Thursday, June 30, 2011

Hedgehog More Music Than Novel

(reflections on THE ELEGANCE OF THE HEDGEHOG by Muriel Barbery, translated from French by Alison Anderson.  Europa paperback 2010 edition.)

What makes life worth living?  Renee Michel, a woman on the declining side of fifty and Paloma Josse, a girl looking ahead to thirteen, both consider this question.  They remain largely unaware of each other until mid-way through THE ELEGANCE OF THE HEDGEHOG by Muriel Barbery. 

The story is how their two approaches to the question converge.  The catalyst for convergence is the arrival of Mr. Kakuro Ozu, director of Japanese art films, who takes a floor in the upscale Paris apartment building where Mme. Michel is concierge and Paloma lives with her family.

Aside from this slender plot, this is less of a story than a series of essays that develop certain themes and motifs like music.   The form would be a kind of rondo –  ABABAB --  with narrative by Renee in two or three short chapters, followed by Paloma’s "profound thoughts" and journal entries, often begun with haiku.

Like music, there are broad themes, and little motifs.   Certainly a broad theme is the deep rooted class system maintained among even the most “lefty” Parisians, Paloma’s own parents.  Renee’s whole life is defined by her class. She seeks to remain invisible to the people of her building by keeping quiet and acting churlish, the way they expect her to be.  It is Paloma, with help from the Japanese visitor, who realizes that their rebarbative “hedgehog” is actually hiding a secret appetite for art, music, and philosophy (143).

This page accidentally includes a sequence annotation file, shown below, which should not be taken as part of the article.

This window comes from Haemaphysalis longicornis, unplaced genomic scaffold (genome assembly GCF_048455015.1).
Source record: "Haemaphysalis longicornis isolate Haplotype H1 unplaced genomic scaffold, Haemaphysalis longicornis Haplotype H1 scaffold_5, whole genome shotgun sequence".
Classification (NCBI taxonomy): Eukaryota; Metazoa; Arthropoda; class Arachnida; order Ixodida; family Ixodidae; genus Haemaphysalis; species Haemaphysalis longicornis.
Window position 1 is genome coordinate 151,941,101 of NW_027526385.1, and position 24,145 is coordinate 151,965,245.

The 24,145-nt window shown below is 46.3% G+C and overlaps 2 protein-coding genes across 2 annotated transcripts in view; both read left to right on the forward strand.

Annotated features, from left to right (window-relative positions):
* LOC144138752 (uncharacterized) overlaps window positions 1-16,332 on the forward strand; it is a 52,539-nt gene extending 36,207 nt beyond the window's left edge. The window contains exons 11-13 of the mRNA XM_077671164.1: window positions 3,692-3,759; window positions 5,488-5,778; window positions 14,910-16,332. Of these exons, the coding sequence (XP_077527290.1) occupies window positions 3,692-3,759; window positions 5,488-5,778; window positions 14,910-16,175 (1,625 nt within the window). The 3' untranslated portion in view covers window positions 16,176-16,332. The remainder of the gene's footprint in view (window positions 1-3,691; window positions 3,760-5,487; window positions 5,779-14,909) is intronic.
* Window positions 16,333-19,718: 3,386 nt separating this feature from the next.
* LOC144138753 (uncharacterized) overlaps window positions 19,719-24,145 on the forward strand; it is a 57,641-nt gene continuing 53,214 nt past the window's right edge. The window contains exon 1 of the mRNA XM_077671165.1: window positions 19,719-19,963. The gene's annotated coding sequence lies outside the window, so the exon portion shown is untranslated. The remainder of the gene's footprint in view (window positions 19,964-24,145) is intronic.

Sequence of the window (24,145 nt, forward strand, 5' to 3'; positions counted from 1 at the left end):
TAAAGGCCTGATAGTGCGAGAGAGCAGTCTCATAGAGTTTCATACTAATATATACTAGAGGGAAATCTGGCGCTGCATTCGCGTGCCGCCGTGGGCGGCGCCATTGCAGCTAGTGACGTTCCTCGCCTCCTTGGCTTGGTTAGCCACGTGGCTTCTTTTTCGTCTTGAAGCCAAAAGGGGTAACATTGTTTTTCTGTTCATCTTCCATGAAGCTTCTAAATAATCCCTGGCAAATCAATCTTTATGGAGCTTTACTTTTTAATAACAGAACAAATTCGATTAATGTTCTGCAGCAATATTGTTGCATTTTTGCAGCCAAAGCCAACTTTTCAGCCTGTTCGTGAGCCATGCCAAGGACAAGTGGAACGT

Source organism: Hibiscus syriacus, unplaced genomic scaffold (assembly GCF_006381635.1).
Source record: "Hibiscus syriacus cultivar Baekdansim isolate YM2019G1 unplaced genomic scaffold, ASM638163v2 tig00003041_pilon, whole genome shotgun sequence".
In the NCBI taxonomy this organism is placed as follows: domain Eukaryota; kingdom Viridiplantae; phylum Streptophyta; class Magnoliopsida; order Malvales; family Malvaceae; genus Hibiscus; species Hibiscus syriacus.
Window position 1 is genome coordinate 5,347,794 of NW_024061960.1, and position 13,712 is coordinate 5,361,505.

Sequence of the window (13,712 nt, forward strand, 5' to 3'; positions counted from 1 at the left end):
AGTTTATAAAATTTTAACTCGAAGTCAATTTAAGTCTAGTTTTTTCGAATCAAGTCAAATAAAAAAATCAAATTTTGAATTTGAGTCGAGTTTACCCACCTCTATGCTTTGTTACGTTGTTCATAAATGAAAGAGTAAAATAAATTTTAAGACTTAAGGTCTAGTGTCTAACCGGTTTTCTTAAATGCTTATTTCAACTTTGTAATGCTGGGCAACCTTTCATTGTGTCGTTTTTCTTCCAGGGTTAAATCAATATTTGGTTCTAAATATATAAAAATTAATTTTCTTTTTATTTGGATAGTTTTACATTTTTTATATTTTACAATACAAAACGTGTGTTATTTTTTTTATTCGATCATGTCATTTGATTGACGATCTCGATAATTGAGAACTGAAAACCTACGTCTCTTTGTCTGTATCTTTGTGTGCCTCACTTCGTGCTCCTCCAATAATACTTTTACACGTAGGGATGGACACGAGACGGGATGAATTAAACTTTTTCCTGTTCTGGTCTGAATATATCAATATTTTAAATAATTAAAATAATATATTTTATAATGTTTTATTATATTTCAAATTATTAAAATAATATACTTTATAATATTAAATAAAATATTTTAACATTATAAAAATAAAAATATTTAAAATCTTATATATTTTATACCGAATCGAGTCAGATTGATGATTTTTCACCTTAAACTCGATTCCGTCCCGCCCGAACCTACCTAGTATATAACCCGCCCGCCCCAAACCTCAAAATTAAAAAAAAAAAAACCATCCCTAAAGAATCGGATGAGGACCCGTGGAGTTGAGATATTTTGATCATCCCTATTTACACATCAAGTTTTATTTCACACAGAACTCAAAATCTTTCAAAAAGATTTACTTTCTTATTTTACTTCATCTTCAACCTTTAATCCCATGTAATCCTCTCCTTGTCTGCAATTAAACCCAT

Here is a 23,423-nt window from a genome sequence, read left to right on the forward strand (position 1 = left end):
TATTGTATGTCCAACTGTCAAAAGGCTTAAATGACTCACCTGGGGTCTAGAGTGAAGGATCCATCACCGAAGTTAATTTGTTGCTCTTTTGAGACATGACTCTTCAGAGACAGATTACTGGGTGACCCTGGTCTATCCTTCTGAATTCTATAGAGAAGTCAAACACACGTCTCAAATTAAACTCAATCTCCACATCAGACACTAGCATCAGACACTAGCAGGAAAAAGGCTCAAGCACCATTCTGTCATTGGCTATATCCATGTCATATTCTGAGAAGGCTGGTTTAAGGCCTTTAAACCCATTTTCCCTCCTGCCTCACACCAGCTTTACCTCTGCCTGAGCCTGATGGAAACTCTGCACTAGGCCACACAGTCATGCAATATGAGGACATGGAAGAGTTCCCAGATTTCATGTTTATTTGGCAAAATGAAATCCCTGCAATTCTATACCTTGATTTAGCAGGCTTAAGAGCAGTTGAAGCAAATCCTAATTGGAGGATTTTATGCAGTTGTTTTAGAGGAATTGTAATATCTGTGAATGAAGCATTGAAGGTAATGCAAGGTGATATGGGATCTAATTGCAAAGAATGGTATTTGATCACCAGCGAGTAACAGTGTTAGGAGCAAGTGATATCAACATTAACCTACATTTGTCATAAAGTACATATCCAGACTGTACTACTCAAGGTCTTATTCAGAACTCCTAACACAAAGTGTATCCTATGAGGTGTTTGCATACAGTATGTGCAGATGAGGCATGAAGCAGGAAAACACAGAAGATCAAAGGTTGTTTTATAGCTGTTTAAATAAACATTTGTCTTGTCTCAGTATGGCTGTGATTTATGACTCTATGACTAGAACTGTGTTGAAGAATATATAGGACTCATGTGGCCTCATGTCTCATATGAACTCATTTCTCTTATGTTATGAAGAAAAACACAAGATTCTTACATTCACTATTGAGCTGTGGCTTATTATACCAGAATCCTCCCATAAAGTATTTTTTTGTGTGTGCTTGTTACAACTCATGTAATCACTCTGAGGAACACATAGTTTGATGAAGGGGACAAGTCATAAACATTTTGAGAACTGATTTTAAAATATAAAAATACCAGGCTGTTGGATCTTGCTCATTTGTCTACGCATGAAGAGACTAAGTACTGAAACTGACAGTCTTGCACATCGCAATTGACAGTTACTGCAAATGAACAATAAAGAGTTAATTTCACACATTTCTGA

Another broad theme is what Paloma calls “the fishbowl.”  The adults in her life – “emotionally anorexic” grandmother, guilty father, pretentious mother and sister, "inept" teacher, fearful psychologist -- swim in circles seeing only reflections of themselves (145).  Like Mme. Michel, Paloma hides, eventually learning that the conciergerie is the best place for her to be invisible.  No one knows that Paloma has secretly resolved not to live past her thirteenth birthday.

Smaller motifs play off the themes:  Japanese culture, both classic and pop; camellias;  randy dogs and lethargic but decorative cats;  grammar as something to appreciate in the loveliness of language, which should not be “reduced to a long series of technical exercises” (156); and Tolstoy –  his art, but also his character who, “feeling the sweat on his back,” learns to appreciate how the lower classes live.

It’s no surprise that these two lonely, questing females find the worth of living when they begin to find each other.

Art itself is another reason to live.  Paloma grows rapturous when she hears her middle-school choir sing, beautiful in spite of the fact that all the individuals are stupid or bothersome (185).  Renee is “knocked out” by a still life painting (203), which, on reflection, she calls a symbol of the “plenitude” of the “suspended moment”(203).  She repeats the idea, derived from Japanese movie making, that “art is life, playing to other rhythms" (276).

With rhythm, texture, color, and its interplay of motifs, THE ELEGANCE OF THE HEDGEHOG can be enjoyed page by page without ever involving one as a novel.

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